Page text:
\\
    8 & \pm 0.960 \ 289 \ 856 \ 498 & 0.101 \ 228 \ 536 \ 29 \\
    & \pm 0.796 \ 666 \ 477 \ 414 & 0.222 \ 381 \ 034 \ 45 \\
    & \pm 0.525 \ 532 \ 409 \ 916 & 0.313 \ 706 \ 645 \ 88 \\
    & \pm 0.183 \ 434 \ 642 \ 496 & 0.362 \ 683 \ 783 \ 38 \\
    \\
    9 & \pm 0.968 \ 160 \ 239 \ 508 & 0.081 \ 274 \ 388 \ 36 \\
    & \pm 0.836 \ 031 \ 107 \ 327 & 0.180 \ 648 \ 160 \ 69 \\
    & \pm 0.613 \ 371 \ 432 \ 701 & 0.260 \ 610 \ 696 \ 40 \\
    & \pm 0.324 \ 253 \ 423 \ 404 & 0.312 \ 347 \ 077 \ 04 \\
    & 0.000 \ 000 \ 000 \ 000 & 0.330 \ 239 \ 355 \ 00 \\
    \\
    10 & \pm 0.973 \ 906 \ 528 \ 517 & 0.066 \ 671 \ 343 \ 99 \\
    & \pm 0.865 \ 063 \ 366 \ 689 & 0.149 \ 451 \ 349 \ 64 \\
    & \pm 0.679 \ 409 \ 568 \ 299 & 0.219 \ 086 \ 362 \ 24 \\
    & \pm 0.433 \ 395 \ 394 \ 129 & 0.269 \ 266 \ 719 \ 47 \\
    & \pm 0.148 \ 874 \ 338 \ 982 & 0.295 \ 524 \ 224 \ 66 \\
    \\
    11 & \pm 0.978 \ 228 \ 658 \ 146 & 0.055 \ 668 \ 567 \ 12 \\
    & \pm 0.887 \ 062 \ 599 \ 768 & 0.125 \ 580 \ 369 \ 46 \\
    & \pm 0.730 \ 152 \ 005 \ 574 & 0.186 \ 290 \ 210 \ 93 \\
    & \pm 0.519 \ 096 \ 129 \ 207 & 0.233 \ 193 \ 764 \ 59 \\
    & \pm 0.269 \ 543 \ 155 \ 952 & 0.262 \ 804 \ 544 \ 51 \\
    & 0.000 \ 000 \ 000 \ 000 & 0.272 \ 925 \ 086 \ 78 \\
    \\
    12 & \pm 0.981 \ 560 \ 634 \ 247 & 0.047 \ 175 \ 336 \ 39 \\
    & \pm 0.904 \ 117 \ 256 \ 370 & 0.106 \ 939 \ 325 \ 99 \\
    & \pm 0.769 \ 902 \ 674 \ 194 & 0.160 \ 078 \ 328 \ 54 \\
    & \pm 0.587 \ 317 \ 954 \ 287 & 0.203 \ 167 \ 426 \ 72 \\
    & \pm 0.367 \ 831 \ 498 \ 998 & 0.233 \ 492 \ 536 \ 54 \\
    & \pm 0.125 \ 233 \ 408 \ 511 & 0.249 \ 147 \ 045 \ 81 \\
    \\
    13 & \pm 0.984 \ 183 \ 054 \ 719 & 0.040 \ 484 \ 004 \ 77 \\
    & \pm 0.917 \ 598 \ 399 \ 223 & 0.092 \ 121 \ 499 \ 84 \\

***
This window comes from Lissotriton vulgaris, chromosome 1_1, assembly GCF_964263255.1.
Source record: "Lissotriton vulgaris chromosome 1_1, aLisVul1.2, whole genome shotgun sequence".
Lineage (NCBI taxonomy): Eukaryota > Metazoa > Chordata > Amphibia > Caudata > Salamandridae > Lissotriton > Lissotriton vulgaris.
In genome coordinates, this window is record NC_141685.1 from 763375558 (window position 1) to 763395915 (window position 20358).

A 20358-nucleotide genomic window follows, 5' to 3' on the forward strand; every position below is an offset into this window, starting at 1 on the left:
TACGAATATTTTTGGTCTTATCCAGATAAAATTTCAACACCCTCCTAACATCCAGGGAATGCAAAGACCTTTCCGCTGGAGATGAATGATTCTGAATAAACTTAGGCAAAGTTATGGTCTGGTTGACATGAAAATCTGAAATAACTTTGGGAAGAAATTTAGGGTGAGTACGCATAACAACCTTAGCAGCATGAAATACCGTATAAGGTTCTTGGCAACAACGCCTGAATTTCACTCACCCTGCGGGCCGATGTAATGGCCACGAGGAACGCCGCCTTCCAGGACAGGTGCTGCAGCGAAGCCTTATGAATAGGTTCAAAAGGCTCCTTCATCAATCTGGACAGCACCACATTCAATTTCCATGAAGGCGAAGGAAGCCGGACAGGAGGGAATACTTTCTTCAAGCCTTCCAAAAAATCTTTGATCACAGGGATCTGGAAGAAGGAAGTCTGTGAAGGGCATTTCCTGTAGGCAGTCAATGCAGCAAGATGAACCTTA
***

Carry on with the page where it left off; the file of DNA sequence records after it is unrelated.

& \pm 0.801 \ 578 \ 090 \ 733 & 0.138 \ 873 \ 510 \ 22 \\
    & \pm 0.642 \ 349 \ 339 \ 440 & 0.178 \ 145 \ 980 \ 76 \\
    & \pm 0.448 \ 492 \ 751 \ 036 & 0.207 \ 816 \ 047 \ 54 \\
    & \pm 0.230 \ 458 \ 315 \ 955 & 0.226 \ 283 \ 180 \ 26 \\
    & 0.000 \ 000 \ 000 \ 000 & 0.232 \ 551 \ 553 \ 23 \\
    \\
    14 & \pm 0.986 \ 283 \ 808 \ 697 & 0.035 \ 119 \ 460 \ 33 \\
    & \pm 0.928 \ 434 \ 883 \ 664 & 0.080 \ 158 \ 087 \ 16 \\
    & \pm 0.827 \ 201 \ 315 \ 070 & 0.121 \ 518 \ 570 \ 69 \\
    & \pm 0.687 \ 292 \ 904 \ 812 & 0.157 \ 203 \ 167 \ 16 \\
    & \pm 0.515 \ 248 \ 636 \ 358 & 0.185 \ 538 \ 397 \ 48 \\
    & \pm 0.319 \ 112 \ 368 \ 928 & 0.205 \ 198 \ 463 \ 72 \\
    & \pm 0.108 \ 054 \ 948 \ 707 & 0.215 \ 263 \ 853 \ 46 \\
    \\
    15 & \pm 0.987 \ 992 \ 518 \ 020 & 0.030 \ 753 \ 242 \ 00 \\
    & \pm 0.937 \ 273 \ 392 \ 401 & 0.070 \ 366 \ 047 \ 49 \\
    & \pm 0.848 \ 206 \ 583 \ 410 & 0.107 \ 159 \ 220 \ 47 \\
    & \pm 0.724 \ 417 \ 731 \ 360 & 0.139 \ 570 \ 677 \ 93 \\
    & \pm 0.570 \ 972 \ 172 \ 609 & 0.166 \ 269 \ 205 \ 82 \\
    & \pm 0.394 \ 151 \ 347 \ 078 & 0.186 \ 161 \ 000 \ 02 \\
    & \pm 0.201 \ 194 \ 093 \ 997 & 0.198 \ 431 \ 485 \ 33 \\
    & 0.000 \ 000 \ 000 \ 000 & 0.202 \ 578 \ 241 \ 92 \\
    \\
    16 & \pm 0.989 \ 400 \ 934 \ 992 & 0.027 \ 152 \ 459 \ 41 \\
    & \pm 0.944 \ 575 \ 023 \ 073 & 0.062 \ 253 \ 523 \ 94 \\
    & \pm 0.865 \ 631 \ 202 \ 388 & 0.095 \ 158 \ 511 \ 68 \\
    & \pm 0.755 \ 404 \ 408 \ 355 & 0.124 \ 628 \ 971 \ 26 \\
    & \pm 0.617 \ 876 \ 244 \ 403 & 0.149 \ 595 \ 988 \ 82 \\
    & \pm 0.458 \ 016 \ 777 \ 657 & 0.169 \ 156 \ 519 \ 39 \\
    & \pm 0.281 \ 603 \ 550 \ 779 & 0.182 \ 603 \ 415 \ 04 \\
    & \pm 0.095 \ 012 \ 509 \ 838 & 0.189 \ 450 \ 610 \ 46 \\
    \\
    17 & \pm 0.990 \ 575 \ 475 \ 315 & 0.024 \ 148 \ 302 \ 87 \\
    & \pm 0.950 \ 675 \ 521 \ 769 & 0.055 \ 459 \ 529 \ 38 \\
    & \pm 0.880 \ 239 \ 153 \ 727 & 0.085 \ 036 \ 148 \ 32 \\
    & \pm 0.781 \ 514 \ 003 \ 897 & 0.111 \ 883 \ 847 \ 19 \\
    & \pm 0.657 \ 671 \ 159 \ 217 & 0.135 \ 136 \ 368 \ 47 \\
    & \pm 0.512 \ 690 \ 537 \ 086 & 0.154 \ 045 \ 761 \ 08 \\
    & \pm 0.351 \ 231 \ 763 \ 454 & 0.168 \ 004 \ 102 \ 16 \\
    & \pm 0.178 \ 484 \ 181 \ 496 & 0.176 \ 562 \ 705 \ 37 \\
    & 0.000 \ 000 \ 000 \ 000 & 0.179 \ 446 \ 470 \ 35 \\
    \end{array}

     

    For interest, I draw graphs of the Legendre polynomials in figures \(\text{I.7}\) and \(\text{I.8}\).

    Figure \(\text{I.7}\).  Legendre polynomials for even \(\text{I}\)

     

    Figure \(\text{I.8}\).  Legendre polynomials for odd \(\text{I}\)

    For further interest, it should be easy to verify, by substitution, that the Legendre polynomials are solutions of the differential equation

    \[(1-x^2)y^{\prime \prime} - 2xy^\prime + l(l+1) y = 0. \label{1.14.7} \tag{1.14.7}\]

    The Legendre polynomials are solutions of this and related equations that appear in the study of the vibrations of a solid sphere (spherical harmonics) and in the solution of the Schrödinger equation for hydrogen-like atoms, and they play a large role in quantum mechanics.